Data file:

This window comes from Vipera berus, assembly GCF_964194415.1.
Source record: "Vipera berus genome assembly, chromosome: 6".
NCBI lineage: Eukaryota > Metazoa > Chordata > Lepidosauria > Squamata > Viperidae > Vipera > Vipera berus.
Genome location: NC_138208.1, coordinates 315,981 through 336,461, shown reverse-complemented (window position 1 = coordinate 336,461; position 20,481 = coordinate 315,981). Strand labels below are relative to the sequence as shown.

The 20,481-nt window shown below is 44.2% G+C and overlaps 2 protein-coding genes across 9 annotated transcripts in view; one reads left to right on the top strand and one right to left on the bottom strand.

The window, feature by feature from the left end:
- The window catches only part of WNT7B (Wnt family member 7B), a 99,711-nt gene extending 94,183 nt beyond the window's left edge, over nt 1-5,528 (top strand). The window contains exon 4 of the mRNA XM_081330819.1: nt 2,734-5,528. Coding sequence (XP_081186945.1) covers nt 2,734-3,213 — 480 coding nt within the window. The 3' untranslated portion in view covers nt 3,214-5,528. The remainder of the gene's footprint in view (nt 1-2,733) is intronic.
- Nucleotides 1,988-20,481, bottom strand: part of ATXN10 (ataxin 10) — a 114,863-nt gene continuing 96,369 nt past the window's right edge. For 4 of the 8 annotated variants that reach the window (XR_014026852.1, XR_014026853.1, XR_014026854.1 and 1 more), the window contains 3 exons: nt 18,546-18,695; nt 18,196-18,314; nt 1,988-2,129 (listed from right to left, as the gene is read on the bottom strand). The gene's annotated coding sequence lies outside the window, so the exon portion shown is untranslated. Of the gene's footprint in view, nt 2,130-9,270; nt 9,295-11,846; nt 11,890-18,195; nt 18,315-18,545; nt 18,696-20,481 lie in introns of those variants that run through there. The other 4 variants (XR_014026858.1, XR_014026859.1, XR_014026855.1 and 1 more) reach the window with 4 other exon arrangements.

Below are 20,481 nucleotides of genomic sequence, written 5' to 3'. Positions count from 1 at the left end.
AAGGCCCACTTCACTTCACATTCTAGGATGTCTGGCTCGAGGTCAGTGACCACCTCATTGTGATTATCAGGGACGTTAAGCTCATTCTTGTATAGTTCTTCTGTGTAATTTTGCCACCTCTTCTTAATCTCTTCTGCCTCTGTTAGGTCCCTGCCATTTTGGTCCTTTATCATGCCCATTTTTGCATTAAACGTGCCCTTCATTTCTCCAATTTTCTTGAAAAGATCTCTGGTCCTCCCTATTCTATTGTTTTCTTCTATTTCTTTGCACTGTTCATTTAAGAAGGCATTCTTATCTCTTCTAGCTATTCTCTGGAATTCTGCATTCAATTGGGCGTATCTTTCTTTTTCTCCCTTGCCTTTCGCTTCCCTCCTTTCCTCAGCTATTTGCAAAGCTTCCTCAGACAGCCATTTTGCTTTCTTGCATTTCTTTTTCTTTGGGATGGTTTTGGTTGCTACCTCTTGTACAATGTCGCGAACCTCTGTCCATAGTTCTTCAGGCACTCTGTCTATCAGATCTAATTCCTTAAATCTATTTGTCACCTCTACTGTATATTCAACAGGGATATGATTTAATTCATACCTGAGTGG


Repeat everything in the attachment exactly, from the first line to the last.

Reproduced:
This window comes from Vipera berus, assembly GCF_964194415.1.
Source record: "Vipera berus genome assembly, chromosome: 6".
NCBI lineage: Eukaryota > Metazoa > Chordata > Lepidosauria > Squamata > Viperidae > Vipera > Vipera berus.
Genome location: NC_138208.1, coordinates 315,981 through 336,461, shown reverse-complemented (window position 1 = coordinate 336,461; position 20,481 = coordinate 315,981). Strand labels below are relative to the sequence as shown.

The 20,481-nt window shown below is 44.2% G+C and overlaps 2 protein-coding genes across 9 annotated transcripts in view; one reads left to right on the top strand and one right to left on the bottom strand.

The window, feature by feature from the left end:
- The window catches only part of WNT7B (Wnt family member 7B), a 99,711-nt gene extending 94,183 nt beyond the window's left edge, over nt 1-5,528 (top strand). The window contains exon 4 of the mRNA XM_081330819.1: nt 2,734-5,528. Coding sequence (XP_081186945.1) covers nt 2,734-3,213 — 480 coding nt within the window. The 3' untranslated portion in view covers nt 3,214-5,528. The remainder of the gene's footprint in view (nt 1-2,733) is intronic.
- Nucleotides 1,988-20,481, bottom strand: part of ATXN10 (ataxin 10) — a 114,863-nt gene continuing 96,369 nt past the window's right edge. For 4 of the 8 annotated variants that reach the window (XR_014026852.1, XR_014026853.1, XR_014026854.1 and 1 more), the window contains 3 exons: nt 18,546-18,695; nt 18,196-18,314; nt 1,988-2,129 (listed from right to left, as the gene is read on the bottom strand). The gene's annotated coding sequence lies outside the window, so the exon portion shown is untranslated. Of the gene's footprint in view, nt 2,130-9,270; nt 9,295-11,846; nt 11,890-18,195; nt 18,315-18,545; nt 18,696-20,481 lie in introns of those variants that run through there. The other 4 variants (XR_014026858.1, XR_014026859.1, XR_014026855.1 and 1 more) reach the window with 4 other exon arrangements.

Below are 20,481 nucleotides of genomic sequence, written 5' to 3'. Positions count from 1 at the left end.
AAGGCCCACTTCACTTCACATTCTAGGATGTCTGGCTCGAGGTCAGTGACCACCTCATTGTGATTATCAGGGACGTTAAGCTCATTCTTGTATAGTTCTTCTGTGTAATTTTGCCACCTCTTCTTAATCTCTTCTGCCTCTGTTAGGTCCCTGCCATTTTGGTCCTTTATCATGCCCATTTTTGCATTAAACGTGCCCTTCATTTCTCCAATTTTCTTGAAAAGATCTCTGGTCCTCCCTATTCTATTGTTTTCTTCTATTTCTTTGCACTGTTCATTTAAGAAGGCATTCTTATCTCTTCTAGCTATTCTCTGGAATTCTGCATTCAATTGGGCGTATCTTTCTTTTTCTCCCTTGCCTTTCGCTTCCCTCCTTTCCTCAGCTATTTGCAAAGCTTCCTCAGACAGCCATTTTGCTTTCTTGCATTTCTTTTTCTTTGGGATGGTTTTGGTTGCTACCTCTTGTACAATGTCGCGAACCTCTGTCCATAGTTCTTCAGGCACTCTGTCTATCAGATCTAATTCCTTAAATCTATTTGTCACCTCTACTGTATATTCAACAGGGATATGATTTAATTCATACCTGAGTGG